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DVD Review - MONARCH (2000)

monarch 2000 film review
While taking refuge in a manor house, Henry VIII confronts his past and his mortality.







Review by Benjamin Poole

Directed by: John Walsh

Starring: TP McKenna, Jean Marsh, James Coombes

monarch 2000 film dvd

It is always a delight when, through the magic of against-all-the-odds, accidental hoarding and a subsequent (painstakingly enacted) restoration, a film once thought lost for good reappears. John Walsh’s (writer/director/producer) Monarch was filmed in 1996 on 35mm, released briefly in 2000 and then thought to have gone the way of all degradable acetate. However, over a decade later, a working print was eventually relocated and Walsh set about restoring his costume drama to HD quality (rescanning each frame and removing over 10,000 particles ‘by hand’ - crikey!) to re-release the film in 2014, leading to home distribution today. There’s a pleasing congruity between Monarch’s hard won genesis and its mystery narrative, too: as the film stock itself was gradually rediscovered, here also secrets and clandestine plots are slowly disclosed in this historical thriller which concerns an injured Henry VIII and his sinister entourage arriving at a manor house which has been closed for the season (or has it?).


monarch 2000 film

British film’s primary theme, that of class and class boundaries, is exemplified within Monarch’s opening. We see a stable-boy, Will, going about his duties in a roomy pile; sweeping, cleaning the windows, pulling weeds from the garden. Following this montage of hard work, we cut, in an establishing shot of gothic splendour, to the exterior of the house. And what an imposing edifice it is! Lit by lightning, the majestic structure contrasts the britches and boots modesty of Will. Enter a bleeding Henry (TP McKenna - like a regal bear) and his coterie of queeny, sneaky affiliates. Henry is on his uppers; he’s only gone and financially and morally bankrupted dear old Blighty. And the higher you go, the further you fall: Henry may have lost the power of the throne, but he still has his many enemies, with daggers in the dark pointed at his ruffs and doublet. Depicting the fictionalised events of one evening, the heritage scene is set for a ‘situation unfolding that may break the country’ - yikes!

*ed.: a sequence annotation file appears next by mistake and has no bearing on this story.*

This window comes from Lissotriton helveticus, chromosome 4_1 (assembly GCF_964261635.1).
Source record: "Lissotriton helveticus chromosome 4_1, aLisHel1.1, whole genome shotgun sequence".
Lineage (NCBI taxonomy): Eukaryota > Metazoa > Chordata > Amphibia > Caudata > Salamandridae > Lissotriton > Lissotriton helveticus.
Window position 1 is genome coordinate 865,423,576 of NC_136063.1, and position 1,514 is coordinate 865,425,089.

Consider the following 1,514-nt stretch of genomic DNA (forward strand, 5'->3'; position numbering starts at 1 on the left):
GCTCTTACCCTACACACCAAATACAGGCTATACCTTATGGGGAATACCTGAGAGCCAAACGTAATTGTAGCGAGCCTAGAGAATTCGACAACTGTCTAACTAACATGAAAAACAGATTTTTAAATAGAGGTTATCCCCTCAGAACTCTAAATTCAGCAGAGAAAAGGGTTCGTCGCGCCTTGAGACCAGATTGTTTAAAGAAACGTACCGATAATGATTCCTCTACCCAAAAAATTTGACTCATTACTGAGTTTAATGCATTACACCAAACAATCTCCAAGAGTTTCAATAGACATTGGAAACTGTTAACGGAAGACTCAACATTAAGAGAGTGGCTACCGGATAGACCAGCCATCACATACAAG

monarch 2000 film

After being bollocked about by the grandstanding politicos who barge in with the wounded king, poor old Will is then set about by a mystery interloper. Thorn (James Coombes) holds a knife to Will’s throat, in order to ascertain the lay out of the mansion, before settling down for a game of chess (symbolism alert) with the hapless stable-boy. In a twist of further dark gothica, bodies start piling up in the candle lit corridors of the house - someone is out to get our king! Who can Henry trust? Class barriers are broken down in the chamber as Henry confides in simple Will; ‘You’re a widower then, ‘enry?’ the oblivious servant enquires, ‘In more ways than one’, comes the darkly comic reply. Henry’s dark night of the soul continues as he hallucinates/witnesses the ghosts of his wives coming back to haunt him (played with delectable enmity by Jean Marsh) and is helpless as his cabinet perishes one by one.

Will such dire events teach Bluff Harry some humility? Not on your nelly. McKenna is the beating heart of Monarch, part wounded bear, part Augustus Gloop petulance - ‘Where’s my wine!’ - his performance is a theatrical pleasure which the rest of the cast gamely attempt to keep up with. There’s more ham on offer here than a king’s banquet, but for someone raised on the Hammer tradition, this sort of aggressive emoting (ie, shouting) is mead from a gilded goblet. There’s an intensity across the board which matches the Shakespearian urgency of the plot twists and Machiavellian implications of the increasingly dire situation, as the double crosses and mistrusts abound.


monarch 2000 film

This menacingly pessimistic view of British history and government (and, as an ex-Tory politico, Walsh should know, amirite?!) is an immensely entertaining gothic melodrama, the creepy details that Walsh weaves into the film, like a dog hungrily licking the spilled blood of a cohort, the secret passageways, the luminescent spectres of the past, give Monarch a striking, idiosyncratic appeal, one that any film fan should be delighted was not lost to history.
Extras:

An abundance here, with documentaries detailing the film’s restoration, an interesting reminiscence on the making of the film (fortified by much luvvie gushing) and a memorial for McKenna, sweetly comprised of amusing anecdotes about the man himself from the cast and his son. These comprehensive and informative bits and pieces are almost as enjoyable as the film itself.

Monarch is on DVD now.

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